Coffee, could there be a more beautiful word in the English language? Coffee isn’t just a beverage. For many people, it’s a way of life. The love for coffee has inspired a wealth of memes and slogans:

  • “But first, coffee.”
  • “How do I take my coffee? Seriously. Very seriously.”
  • “I like my coffee like my metal… black.”
  • “A day without coffee is like… I have no idea.”
  • “Too much Monday. Not enough coffee.”

As you can see, we have a silly way of talking about coffee and it’s energetic effects. But what if you want to respect coffee like a fine wine. How do you discuss coffee like a connoisseur? Check out the consumers’ guide to drinking coffee like a pro, below.

Decoding Coffee Jargon

One of the first things you notice about the coffee community is the language they use. And sometimes it can be tough to tell the difference between actual terminology and marketing jargon (venti vs. large, anyone?).

Here are a few essential terms to learn and recognize:

  • Black Coffee – This is your traditional, no-frills cup of joe. A cup of coffee naturally has a dark hue, until you add milk or creamer. Despite the on-going debate, a black coffee has no sugar.
  • Espresso – Be sure to stress the “s” in espresso. It’s not “expresso” it’s “espresso.” Espresso is a finely coffee brewed under pressure with the help of steam. It tends to have a much stronger taste that a cup of brewed coffee.
  • Caffè Americano – During WWII, American GIs thought Italian and Spanish espresso was too strong, so they diluted it with hot water. Hence the drink became known as “coffee Americano.” While similar to black coffee, an Americano tends to be less acidic.
  • Lattes Coffee – Do you like steamed milk in your coffee? Well, that’s a lattes coffee! What makes these drink so special is the milk fat which compliments the bitter espresso, giving the beverage a creamy finish. Many coffee connoisseurs also appreciate lattes for the presentation, which could include foam art.
  • Cappuccino – The difference between lattes and cappuccinos is the amount of milk foam in the drink. A cappuccino is roughly 1/3 espresso, 1/3 steamed milk, and 1/3 foam. If you pick it up, it’s like lifting a cloud. A lattes coffee on the other hand is over half steamed milk and just a gentle layer of foam on top. Understand this, and you are on your way to being a coffee pro!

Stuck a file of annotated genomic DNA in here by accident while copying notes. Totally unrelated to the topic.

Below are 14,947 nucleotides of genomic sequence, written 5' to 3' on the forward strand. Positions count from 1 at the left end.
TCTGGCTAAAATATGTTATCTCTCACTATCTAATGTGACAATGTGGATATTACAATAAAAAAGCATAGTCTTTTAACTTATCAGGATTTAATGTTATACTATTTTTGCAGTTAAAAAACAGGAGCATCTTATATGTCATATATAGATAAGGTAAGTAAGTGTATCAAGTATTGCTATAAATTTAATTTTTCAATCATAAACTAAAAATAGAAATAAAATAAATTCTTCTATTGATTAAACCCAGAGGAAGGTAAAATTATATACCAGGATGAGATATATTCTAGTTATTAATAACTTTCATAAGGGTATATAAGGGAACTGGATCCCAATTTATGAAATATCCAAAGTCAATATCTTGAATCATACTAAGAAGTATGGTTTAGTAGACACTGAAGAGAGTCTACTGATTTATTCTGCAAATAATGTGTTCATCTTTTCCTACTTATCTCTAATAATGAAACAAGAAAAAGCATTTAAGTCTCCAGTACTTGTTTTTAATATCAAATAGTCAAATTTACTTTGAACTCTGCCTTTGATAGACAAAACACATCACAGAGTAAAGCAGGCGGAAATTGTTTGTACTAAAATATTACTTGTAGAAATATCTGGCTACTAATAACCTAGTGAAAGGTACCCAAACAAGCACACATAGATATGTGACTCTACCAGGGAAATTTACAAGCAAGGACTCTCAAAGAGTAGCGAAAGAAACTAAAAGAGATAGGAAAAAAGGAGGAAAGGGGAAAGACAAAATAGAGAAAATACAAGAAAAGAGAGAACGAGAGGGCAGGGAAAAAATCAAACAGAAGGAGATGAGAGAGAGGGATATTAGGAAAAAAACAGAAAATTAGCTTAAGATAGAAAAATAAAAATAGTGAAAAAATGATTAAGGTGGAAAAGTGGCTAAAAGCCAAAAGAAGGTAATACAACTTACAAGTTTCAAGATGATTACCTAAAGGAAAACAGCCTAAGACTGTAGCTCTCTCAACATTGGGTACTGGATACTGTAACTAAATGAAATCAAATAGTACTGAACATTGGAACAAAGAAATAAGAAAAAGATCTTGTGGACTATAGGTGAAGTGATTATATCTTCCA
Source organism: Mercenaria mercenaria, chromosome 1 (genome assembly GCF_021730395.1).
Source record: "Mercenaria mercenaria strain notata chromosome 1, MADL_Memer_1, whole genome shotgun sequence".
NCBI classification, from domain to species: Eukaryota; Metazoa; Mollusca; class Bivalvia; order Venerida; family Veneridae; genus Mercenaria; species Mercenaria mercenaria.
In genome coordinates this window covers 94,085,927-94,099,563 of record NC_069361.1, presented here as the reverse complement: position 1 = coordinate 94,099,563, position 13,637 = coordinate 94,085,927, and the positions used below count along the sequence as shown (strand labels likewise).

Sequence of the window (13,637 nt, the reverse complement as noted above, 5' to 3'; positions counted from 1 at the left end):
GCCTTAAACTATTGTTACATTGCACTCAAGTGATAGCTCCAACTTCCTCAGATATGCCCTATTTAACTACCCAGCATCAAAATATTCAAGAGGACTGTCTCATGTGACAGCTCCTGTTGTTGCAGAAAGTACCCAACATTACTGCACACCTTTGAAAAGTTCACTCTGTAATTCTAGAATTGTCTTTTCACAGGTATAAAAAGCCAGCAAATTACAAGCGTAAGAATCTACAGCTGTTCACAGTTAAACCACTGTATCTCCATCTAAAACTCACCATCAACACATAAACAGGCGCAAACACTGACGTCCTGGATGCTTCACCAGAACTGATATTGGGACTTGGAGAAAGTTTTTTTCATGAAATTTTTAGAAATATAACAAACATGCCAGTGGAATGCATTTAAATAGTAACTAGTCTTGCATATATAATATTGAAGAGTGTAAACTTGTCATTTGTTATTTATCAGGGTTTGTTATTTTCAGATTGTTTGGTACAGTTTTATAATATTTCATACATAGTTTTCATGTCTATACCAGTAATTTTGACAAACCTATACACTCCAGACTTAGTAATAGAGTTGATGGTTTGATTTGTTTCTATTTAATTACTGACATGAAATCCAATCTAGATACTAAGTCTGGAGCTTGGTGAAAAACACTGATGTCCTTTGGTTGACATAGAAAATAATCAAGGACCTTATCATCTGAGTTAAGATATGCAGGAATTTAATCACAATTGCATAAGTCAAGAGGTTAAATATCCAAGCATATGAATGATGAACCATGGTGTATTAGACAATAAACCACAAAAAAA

• Mocha – Add a little chocolate to your lattes coffee and you have yourself a mocha. Yum!
  • Macchiato – The term “macchiato” literally means “to mark.” Thus a latte macchiato is steam milk “stained” with coffee. And a caffè macchiato is espresso “marked” with milk.


Now that you got the essentials down, we can move to tasting terminology:

  • Mouthfeel – Also known as “body” or “weight,” this is used to describe the feeling of coffee on your tongue. It takes a while to notice the difference in sensations. Imagine you are drinking a glass of milk. Nonfat milk has a light body and a watery mouthfeel compared to heavy cream which has a stout body and a silky mouthfeel. Can you tell the difference?
  • Acidity – Acidity refers to the “bright” bitterness of a coffee. A coffee with high acidity might taste like you are sucking on a penny. Comparatively, Greek yogurt has a tangy acidity. Low acid coffees will lack this quality.
  • Flavor Notes – There are dozens of flavor notes in coffee that you will learn to respect with time and tasting. “Nutty” denotes flavors that taste like nuts. “Earthy” is reminiscent of the smell of wet soil. “Coco” is a chocolatey taste. And “caramel” is, of course, a caramelly, burnt sugar taste. These are just a handful of examples. What flavor notes do you notice?

While we hope this guide has been helpful for you, the only true way to appreciate a cup of coffee is to drink on yourself. So break out the brew, and enjoy your caffeine, your way.